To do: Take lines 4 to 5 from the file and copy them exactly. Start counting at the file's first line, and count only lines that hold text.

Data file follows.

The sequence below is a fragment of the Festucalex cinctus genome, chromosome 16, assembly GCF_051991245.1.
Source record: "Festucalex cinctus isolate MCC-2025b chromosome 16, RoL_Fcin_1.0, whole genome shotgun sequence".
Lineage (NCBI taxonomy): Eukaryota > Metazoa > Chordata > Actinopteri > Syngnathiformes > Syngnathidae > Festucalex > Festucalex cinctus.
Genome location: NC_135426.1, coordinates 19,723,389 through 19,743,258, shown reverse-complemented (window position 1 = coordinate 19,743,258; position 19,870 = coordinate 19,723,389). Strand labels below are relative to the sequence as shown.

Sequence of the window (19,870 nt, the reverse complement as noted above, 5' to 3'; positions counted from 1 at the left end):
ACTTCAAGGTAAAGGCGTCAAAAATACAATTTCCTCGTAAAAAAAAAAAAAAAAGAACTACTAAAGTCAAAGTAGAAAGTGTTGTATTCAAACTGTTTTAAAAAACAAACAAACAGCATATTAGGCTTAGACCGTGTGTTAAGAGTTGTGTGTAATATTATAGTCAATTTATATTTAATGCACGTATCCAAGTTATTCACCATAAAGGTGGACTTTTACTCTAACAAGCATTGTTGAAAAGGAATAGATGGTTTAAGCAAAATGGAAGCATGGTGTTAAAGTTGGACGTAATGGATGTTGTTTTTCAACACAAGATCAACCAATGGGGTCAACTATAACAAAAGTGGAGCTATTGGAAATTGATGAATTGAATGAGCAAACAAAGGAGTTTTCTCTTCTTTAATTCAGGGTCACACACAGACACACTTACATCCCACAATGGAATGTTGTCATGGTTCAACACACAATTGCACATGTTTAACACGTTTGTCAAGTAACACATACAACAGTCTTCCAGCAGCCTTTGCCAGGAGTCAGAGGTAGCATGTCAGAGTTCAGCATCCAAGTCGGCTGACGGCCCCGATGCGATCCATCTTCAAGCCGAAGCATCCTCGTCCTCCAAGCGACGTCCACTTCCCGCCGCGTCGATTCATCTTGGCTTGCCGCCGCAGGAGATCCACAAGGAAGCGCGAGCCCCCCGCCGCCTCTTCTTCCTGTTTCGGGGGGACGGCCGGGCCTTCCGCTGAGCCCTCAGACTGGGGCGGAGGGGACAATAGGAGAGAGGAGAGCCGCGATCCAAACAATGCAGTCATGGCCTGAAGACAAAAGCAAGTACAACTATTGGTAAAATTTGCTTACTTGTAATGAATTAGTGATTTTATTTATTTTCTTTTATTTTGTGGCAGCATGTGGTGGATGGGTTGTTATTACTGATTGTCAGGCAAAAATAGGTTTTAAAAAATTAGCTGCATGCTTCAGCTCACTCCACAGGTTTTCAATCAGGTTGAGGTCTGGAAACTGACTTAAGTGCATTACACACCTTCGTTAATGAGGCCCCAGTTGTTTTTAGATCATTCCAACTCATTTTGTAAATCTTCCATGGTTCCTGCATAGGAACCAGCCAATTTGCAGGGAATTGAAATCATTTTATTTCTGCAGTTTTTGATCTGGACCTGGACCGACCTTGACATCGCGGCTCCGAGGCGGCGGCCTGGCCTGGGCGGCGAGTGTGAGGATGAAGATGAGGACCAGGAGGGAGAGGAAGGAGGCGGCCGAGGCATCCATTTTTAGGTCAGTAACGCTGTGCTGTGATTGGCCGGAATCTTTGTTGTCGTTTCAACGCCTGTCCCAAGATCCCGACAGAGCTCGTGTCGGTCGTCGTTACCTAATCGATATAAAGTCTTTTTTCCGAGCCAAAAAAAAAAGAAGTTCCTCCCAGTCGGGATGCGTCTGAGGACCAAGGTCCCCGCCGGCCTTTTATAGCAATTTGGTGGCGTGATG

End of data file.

Genome location: NC_135426.1, coordinates 19,723,389 through 19,743,258, shown reverse-complemented (window position 1 = coordinate 19,743,258; position 19,870 = coordinate 19,723,389). Strand labels below are relative to the sequence as shown.

Sequence of the window (19,870 nt, the reverse complement as noted above, 5' to 3'; positions counted from 1 at the left end):